UPDATE: As I posted this, court arguments regarding the Detroit Institute of Arts' [DIA's] collection had just wrapped up. But this just in from Nathan Bomey's live blog from Judge Steven Rhodes' bankruptcy hearing: "Judge Rhodes said he plans to rule on the DIA art committee motion at 3 p.m. Gov. Snyder and legislative leaders plan to announce a deal today at 3:30 p.m. to contribute state funding to a foundation funding [the] deal to help spin off the DIA and reduce pension cuts. But as you can probably tell from this hearing, there will be … [Read more...]

Game On: Guggenheim Helsinki Architectural Competition Green-Lighted

Can the dauntless, doughty Guggenheim vanquish all doubters and plant its flag in Finland? The chances for realization of a Guggenheim Helsinki improved last week with the 10-5 vote by the Helsinki City Board to set aside as its possible location a waterfront parking lot adjacent to the the Tallink-Silja shipping terminal in the city's South Harbour (image above). After the conclusion of an architectural competition for the project, the Helsinki City Council (as distinguished from the City Board) will vote on whether or not to proceed. … [Read more...]

Another Dicey Choice: LA MOCA Picks Dia Art Foundation’s Philippe Vergne As Director

After the Deitch Disaster, LA MOCA needed to make an impeccable choice for its next director. Instead, it's made a flawed one. Philippe Vergne, director of the Dia Art Foundation since 2008, does have a lot going for him---deep, impressive curatorial credentials, including distinguished work at the Walker Art Center, where he was deputy director and chief curator, "organizing more than 25 international exhibitions as well as artist residencies and the Herzog & de Meuron facility expansion," as described in MOCA's announcement. What's … [Read more...]

Rescuing Wright: New Jersey’s Bachman Wilson House Moves to Crystal Bridges

A little known architectural gem in my home state, New Jersey, which I once visited and greatly admired (on a Wright-in-New Jersey bus tour), is about to be taken apart and transported to Bentonville, AR, along with the furniture and fixtures designed for it. I'm very glad this is happening. Gratitude is owned to the Crystal Bridges Museum for saving the 1954 Bachman Wilson House in Millstone---a millstone around the necks of its owners, architect Lawrence Tarantino and Sharon Tarantino, who bought it in 1988 and did much to restore and … [Read more...]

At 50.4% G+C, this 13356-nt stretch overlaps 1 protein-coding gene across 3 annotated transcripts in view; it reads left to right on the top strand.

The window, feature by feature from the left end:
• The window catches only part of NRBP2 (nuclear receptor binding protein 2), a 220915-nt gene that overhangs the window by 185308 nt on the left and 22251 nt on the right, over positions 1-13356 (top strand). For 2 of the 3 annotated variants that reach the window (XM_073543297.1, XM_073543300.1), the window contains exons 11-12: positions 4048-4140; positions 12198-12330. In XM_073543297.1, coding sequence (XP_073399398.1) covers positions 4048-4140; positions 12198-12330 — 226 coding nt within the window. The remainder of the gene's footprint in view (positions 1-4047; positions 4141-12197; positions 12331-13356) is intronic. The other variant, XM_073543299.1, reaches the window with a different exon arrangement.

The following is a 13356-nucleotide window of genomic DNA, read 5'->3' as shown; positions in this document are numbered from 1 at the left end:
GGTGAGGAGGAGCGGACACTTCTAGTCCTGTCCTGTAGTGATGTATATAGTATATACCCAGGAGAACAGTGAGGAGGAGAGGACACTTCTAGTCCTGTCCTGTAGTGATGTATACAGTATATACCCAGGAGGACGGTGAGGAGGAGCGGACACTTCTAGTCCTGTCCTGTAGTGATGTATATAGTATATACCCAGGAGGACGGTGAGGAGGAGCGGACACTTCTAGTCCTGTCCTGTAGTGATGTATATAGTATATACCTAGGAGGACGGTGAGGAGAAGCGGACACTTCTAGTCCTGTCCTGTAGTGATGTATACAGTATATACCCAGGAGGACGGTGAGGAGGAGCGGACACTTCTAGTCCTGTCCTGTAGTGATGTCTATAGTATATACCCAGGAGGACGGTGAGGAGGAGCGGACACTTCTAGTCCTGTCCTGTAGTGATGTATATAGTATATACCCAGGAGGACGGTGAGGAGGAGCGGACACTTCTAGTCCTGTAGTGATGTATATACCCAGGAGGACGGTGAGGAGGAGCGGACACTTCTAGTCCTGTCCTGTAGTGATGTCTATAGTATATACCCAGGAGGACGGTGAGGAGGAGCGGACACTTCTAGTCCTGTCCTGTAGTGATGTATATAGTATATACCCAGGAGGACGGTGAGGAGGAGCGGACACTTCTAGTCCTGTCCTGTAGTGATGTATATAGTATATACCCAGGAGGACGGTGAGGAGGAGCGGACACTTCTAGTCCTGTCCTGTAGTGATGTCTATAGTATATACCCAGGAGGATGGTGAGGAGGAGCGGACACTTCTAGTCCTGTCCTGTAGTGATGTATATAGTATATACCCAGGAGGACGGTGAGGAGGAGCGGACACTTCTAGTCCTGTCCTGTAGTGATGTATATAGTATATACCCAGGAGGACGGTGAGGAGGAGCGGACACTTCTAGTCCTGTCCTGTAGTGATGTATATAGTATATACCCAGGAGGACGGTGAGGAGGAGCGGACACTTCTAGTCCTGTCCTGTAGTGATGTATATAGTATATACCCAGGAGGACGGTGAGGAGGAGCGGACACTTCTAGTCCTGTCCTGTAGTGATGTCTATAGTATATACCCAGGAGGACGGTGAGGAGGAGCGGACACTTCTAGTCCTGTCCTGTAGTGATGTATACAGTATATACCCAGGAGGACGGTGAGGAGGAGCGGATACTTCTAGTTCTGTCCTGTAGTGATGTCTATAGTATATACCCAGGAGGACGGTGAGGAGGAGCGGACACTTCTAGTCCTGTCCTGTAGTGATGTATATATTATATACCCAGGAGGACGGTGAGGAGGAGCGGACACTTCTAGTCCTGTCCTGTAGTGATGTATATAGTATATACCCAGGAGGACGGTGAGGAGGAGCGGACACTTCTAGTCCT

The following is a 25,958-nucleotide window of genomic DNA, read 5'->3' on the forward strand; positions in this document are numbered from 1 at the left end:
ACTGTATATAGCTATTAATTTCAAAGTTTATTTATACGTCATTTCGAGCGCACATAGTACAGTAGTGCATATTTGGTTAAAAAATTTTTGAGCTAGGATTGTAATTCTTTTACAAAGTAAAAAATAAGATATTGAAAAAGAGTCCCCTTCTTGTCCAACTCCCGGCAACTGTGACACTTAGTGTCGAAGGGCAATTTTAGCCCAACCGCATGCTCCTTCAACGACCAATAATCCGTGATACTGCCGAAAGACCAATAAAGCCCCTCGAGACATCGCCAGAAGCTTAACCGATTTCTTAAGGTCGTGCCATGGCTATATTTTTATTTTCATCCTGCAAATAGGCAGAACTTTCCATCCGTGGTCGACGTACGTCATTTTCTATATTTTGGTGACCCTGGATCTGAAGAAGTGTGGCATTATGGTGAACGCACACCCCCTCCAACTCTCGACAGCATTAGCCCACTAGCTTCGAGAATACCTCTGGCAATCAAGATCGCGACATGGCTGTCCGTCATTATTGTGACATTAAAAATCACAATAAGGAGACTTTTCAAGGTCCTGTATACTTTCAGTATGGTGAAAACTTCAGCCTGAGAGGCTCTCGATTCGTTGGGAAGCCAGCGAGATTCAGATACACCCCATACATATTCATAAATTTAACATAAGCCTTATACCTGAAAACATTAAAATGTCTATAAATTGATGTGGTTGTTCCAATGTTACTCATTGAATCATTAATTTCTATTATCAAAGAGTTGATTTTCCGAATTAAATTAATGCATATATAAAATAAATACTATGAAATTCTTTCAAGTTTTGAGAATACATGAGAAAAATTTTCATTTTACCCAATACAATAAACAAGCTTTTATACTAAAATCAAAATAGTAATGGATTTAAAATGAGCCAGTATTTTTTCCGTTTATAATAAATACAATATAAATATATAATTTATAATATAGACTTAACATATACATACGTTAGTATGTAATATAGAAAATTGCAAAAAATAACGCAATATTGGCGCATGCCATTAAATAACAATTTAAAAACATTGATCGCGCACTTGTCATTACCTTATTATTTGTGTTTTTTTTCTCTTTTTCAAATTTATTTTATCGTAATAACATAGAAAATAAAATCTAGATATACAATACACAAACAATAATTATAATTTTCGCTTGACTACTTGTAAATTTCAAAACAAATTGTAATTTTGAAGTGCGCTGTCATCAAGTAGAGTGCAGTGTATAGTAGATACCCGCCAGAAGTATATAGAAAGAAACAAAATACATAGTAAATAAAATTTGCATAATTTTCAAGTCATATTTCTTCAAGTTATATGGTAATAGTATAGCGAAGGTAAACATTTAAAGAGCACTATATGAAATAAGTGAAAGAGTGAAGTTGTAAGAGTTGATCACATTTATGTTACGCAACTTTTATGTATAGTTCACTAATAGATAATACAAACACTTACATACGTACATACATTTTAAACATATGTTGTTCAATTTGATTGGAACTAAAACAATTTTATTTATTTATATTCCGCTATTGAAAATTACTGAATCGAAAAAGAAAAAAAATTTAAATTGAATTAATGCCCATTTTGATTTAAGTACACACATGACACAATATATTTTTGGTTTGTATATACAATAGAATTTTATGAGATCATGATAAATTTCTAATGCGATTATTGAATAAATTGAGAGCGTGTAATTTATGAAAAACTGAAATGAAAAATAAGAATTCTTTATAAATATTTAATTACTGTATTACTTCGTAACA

BlogBack: Chris Crosman on Saving Folk Art Museum’s Building

In previous posts, I acknowledged that my failure to mourn the demise of the American Folk Art Museum's former building was a contrarian view (although Jerry Saltz is one who agrees with me). Giving the opposite side of the argument is Chris Crosman, founding curator of the Crystal Bridges Museum of American Art (who left there at the end of 2011). Crosman, who had to deal with some architectural challenges of his own, responds to Contrarian Musings: Why Folk Art Museum’s Building Should Not Be Saved: This was never a building sufficient in … [Read more...]

MoMA’s Excoriated Expansion: The Critics Pile On (plus AFAM’s good year) UPDATED

Everyone's beating up on MoMA, with a few sharp jabs reserved for Diller Scofidio + Renfro, the architects for the Museum of Modern Art's planned expansion. The pile-up seems more like a referendum on what MoMA has become under Glenn Lowry's directorship than on the museum's just announced architectural and programmatic initiatives. Someone yesterday asked if I knew of anyone who had written favorably about this project. Ummm...no. All I could come up with is this long list of detractors: Paul Goldberger (Vanity Fair), Jerry Saltz and … [Read more...]